The milk price jump of 50% this year was welcome relief after six years of tight margins and uncertainty. That’s when the Bishops really took stock of their position and decided to invest differently.

When asked how it feels to see the herd being sold, Herman, the patriarch, replied: “This is no different than what I did in 1970 when I increased my dad’s herd.

“It’s the way it goes. We made a change in 2004 and 2005 for another generation, not for me. I had a registered herd of 150 cows. We did a lot of research. The boys went and looked at 60 farms. They built this and expanded the herd (from 150 to 350 and from 350 to 650 and from 650 to 800). We changed things for the times, and that’s what’s happening now, a change for another generation,” Herman explains.

Rumors have run rampant, but the simple truth is this: The families are transitioning to options they see as more flexible and less stressful. 

They began transitioning their cropping this spring, knowing they wouldn’t need the same mix of crops and forages. They had already been doing trial work for Syngenta. They started looking into utilizing the freestall facilities for beef to some extent, maybe converting to a bedded pack. They’ll still make some hay, but their investments now are in equipment for cash cropping the 1450 acres of land they own and rent.

They planted soybeans for the first time and handled the cover crops differently, harvesting some as small grains, and burning a lot of it down as ‘green manure’ fertilizer to minimize their need for purchased fertilizer.

This will also be their first year combining corn, Tim explains, noting that on-farm grain storage is something they are looking at as they planned to go to Empire Farm Days the day after our visit.

In fact, the brothers note the higher milk price this year allowed them to make some crop equipment investments from cash flow.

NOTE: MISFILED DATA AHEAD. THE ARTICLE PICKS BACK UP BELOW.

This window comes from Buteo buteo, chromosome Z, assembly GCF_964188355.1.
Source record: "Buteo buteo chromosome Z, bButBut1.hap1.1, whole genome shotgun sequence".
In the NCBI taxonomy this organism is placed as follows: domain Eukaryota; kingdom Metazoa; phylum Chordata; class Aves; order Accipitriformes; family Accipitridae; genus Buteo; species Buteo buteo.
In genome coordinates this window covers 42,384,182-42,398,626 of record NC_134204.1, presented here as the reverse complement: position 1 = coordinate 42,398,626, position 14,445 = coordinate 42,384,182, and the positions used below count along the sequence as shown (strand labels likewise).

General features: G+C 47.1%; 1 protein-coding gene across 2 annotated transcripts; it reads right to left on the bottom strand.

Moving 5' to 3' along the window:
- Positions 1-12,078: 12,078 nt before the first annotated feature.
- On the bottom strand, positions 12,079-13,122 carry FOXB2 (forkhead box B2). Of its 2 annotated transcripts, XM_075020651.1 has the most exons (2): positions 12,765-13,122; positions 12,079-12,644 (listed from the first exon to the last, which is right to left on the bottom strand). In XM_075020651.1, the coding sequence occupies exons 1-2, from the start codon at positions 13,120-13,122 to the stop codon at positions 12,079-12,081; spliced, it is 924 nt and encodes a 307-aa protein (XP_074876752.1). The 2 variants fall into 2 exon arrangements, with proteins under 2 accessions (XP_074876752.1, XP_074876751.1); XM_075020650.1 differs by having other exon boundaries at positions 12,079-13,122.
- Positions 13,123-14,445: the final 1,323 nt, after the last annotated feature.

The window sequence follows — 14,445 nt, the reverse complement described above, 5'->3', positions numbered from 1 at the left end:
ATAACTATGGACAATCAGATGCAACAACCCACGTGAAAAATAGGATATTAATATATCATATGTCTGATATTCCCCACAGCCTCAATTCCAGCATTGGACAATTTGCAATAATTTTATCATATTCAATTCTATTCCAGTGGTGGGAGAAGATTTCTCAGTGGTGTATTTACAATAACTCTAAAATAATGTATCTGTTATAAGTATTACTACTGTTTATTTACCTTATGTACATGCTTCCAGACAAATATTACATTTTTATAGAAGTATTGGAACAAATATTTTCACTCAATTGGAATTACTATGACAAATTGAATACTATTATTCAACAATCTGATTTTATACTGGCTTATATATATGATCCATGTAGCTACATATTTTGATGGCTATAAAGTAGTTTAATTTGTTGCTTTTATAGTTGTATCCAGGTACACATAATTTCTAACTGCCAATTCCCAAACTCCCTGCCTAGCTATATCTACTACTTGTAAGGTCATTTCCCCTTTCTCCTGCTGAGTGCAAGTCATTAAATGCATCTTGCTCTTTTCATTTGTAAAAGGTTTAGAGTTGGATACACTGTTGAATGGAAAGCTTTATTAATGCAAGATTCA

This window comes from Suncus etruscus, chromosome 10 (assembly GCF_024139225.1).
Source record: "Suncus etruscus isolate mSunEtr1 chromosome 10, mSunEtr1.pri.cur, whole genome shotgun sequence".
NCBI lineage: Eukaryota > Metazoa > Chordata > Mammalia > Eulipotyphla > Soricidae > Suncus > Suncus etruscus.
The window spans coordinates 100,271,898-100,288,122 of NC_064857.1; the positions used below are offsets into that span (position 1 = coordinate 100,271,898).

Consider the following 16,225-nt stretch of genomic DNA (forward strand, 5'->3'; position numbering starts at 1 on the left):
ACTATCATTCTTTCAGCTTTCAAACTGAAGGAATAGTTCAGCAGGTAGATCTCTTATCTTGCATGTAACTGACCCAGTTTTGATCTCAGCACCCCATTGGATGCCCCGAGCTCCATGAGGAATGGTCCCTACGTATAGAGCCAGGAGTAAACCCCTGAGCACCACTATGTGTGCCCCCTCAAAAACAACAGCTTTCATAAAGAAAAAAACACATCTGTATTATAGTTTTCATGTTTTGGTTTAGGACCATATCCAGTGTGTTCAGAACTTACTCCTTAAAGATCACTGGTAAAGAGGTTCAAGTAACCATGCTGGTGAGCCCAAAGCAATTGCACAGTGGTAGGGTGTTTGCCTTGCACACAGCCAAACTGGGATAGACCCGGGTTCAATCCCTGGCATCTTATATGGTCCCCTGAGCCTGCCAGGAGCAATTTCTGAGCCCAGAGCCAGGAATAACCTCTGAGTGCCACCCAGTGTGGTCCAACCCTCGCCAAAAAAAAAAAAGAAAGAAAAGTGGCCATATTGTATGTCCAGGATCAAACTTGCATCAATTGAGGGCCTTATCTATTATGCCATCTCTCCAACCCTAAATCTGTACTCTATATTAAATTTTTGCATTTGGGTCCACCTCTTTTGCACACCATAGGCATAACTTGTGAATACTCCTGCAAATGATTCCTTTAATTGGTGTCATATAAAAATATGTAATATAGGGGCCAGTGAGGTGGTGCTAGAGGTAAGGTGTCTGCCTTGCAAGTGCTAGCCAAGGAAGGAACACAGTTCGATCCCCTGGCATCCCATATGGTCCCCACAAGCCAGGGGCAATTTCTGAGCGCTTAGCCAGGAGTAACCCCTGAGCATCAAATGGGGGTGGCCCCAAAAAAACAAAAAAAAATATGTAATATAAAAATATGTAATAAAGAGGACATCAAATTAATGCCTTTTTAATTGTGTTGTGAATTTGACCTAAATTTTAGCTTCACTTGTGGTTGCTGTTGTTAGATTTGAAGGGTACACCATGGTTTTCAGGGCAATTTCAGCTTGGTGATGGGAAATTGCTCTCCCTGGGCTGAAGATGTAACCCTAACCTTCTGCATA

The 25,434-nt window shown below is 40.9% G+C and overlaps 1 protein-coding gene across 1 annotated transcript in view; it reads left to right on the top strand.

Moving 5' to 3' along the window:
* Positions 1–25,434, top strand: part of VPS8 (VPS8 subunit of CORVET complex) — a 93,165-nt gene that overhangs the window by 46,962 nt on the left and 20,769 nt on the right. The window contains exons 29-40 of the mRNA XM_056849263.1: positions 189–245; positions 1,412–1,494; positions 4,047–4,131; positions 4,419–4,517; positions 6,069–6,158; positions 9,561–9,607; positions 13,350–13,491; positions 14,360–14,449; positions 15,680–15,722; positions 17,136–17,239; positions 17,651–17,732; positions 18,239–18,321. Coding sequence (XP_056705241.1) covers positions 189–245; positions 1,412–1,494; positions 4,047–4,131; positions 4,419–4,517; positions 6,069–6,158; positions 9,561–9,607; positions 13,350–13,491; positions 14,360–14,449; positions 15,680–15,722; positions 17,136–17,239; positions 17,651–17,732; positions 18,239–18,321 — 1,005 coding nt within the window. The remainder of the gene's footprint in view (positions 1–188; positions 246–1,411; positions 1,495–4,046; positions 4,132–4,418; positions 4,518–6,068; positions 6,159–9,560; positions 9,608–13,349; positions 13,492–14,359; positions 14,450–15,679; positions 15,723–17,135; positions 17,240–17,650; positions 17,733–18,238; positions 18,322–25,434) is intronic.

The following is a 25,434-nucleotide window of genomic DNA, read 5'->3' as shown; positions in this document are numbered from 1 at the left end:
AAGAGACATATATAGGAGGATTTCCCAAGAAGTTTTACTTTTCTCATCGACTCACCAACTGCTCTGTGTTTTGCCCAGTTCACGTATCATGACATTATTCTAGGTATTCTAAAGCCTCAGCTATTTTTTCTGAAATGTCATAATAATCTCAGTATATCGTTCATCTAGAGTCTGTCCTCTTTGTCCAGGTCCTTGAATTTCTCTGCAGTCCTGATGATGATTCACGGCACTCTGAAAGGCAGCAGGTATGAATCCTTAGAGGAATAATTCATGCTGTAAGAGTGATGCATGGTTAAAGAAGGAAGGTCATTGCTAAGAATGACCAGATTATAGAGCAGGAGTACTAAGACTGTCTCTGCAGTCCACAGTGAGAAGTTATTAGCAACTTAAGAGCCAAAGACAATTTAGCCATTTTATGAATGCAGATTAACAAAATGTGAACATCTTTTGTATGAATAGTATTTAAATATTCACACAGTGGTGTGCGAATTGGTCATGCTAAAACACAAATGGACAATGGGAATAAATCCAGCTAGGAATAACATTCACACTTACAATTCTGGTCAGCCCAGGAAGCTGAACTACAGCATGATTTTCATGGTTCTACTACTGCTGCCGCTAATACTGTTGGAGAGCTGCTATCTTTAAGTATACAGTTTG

As the Bishops raise and feed-out their beef-on-dairy crossbreds, they realize they have a learning curve ahead of them if they move further into beef production.

“We hope to do some direct-to-consumer sales,” says Tim, “feed some of these cattle and bring in a few pigs, even look at doing a truck patch (garden).”

Nikki says the family has always taken time to educate and advocate with the community of consumers around them. Tim’s youngest daughter is a Little Miss U.S. Agriculture, and Nikki fields questions constantly from her colleagues where she works at a local hospital. They want to know where their food comes from.

“People are curious. I have explained cattle rations, comparing it to the ‘ages and stages’ diets we have for kids (at the hospital). The response I would get is ‘that sounds like complicated hard work, why don’t you just buy milk at the store like everyone else?’” Nikki relates.

“These are educated people, and they didn’t quite get it until I explained that if they went to Weis Markets, the milk they were buying might be ours!”

She also tells the story from a few years back when fellow nurses saw the rBST-free pledge on the little milk chugs in the hospital cafeteria and started asking what it was because they thought they were going to win a ‘free rBST.’

While young Peter said several times that he’ll miss the cows, others in the family said they’ll miss the fresh milk.

“We might have to keep a few to milk for ourselves and to have milk to feed to the pigs,” says Tim.

“Excited and nervous” were the two words he used to describe the transition ahead.

“It is nerve-wracking but also feels a little like seeing a bit of light at the end of the tunnel,” Rich adds, noting the stress that comes with price volatility and labor issues will now flip to adjusting to managing cash flow without the regularity of a milk check.

The children are still adjusting to the news, having learned of the decision just a few weeks before our visit.

Some have favorite cows they’ve grown and shown that will have to stay, but Rich also notes none of the kids were “dying to milk cows,” and if they decide they want to do that, some assets are here they can put to use on a smaller scale.

“We have ideas and thoughts about how to utilize what we have differently, but we want to walk before we run,” he says.

Toward that end, the brothers are participating in seminars and looking at beef programs that are coming along. Their main focus will be low input, feeding the current beef-on-dairy crossbreds, raising the 120 heifer calves under 4 months of age they are retaining to breeding age, seeing how the sale goes, maybe looking at buying some feeder cattle… Time will tell as they look and learn and adjust.

“When you realize what a huge world God has created and we’re out here trying to feed the world, you realize how fortunate you are to live here and to be farming,” says Tim.As Herman affirms, this is another chapter in the story:

“The farm and the family are here. As for the future, we never know what it brings.”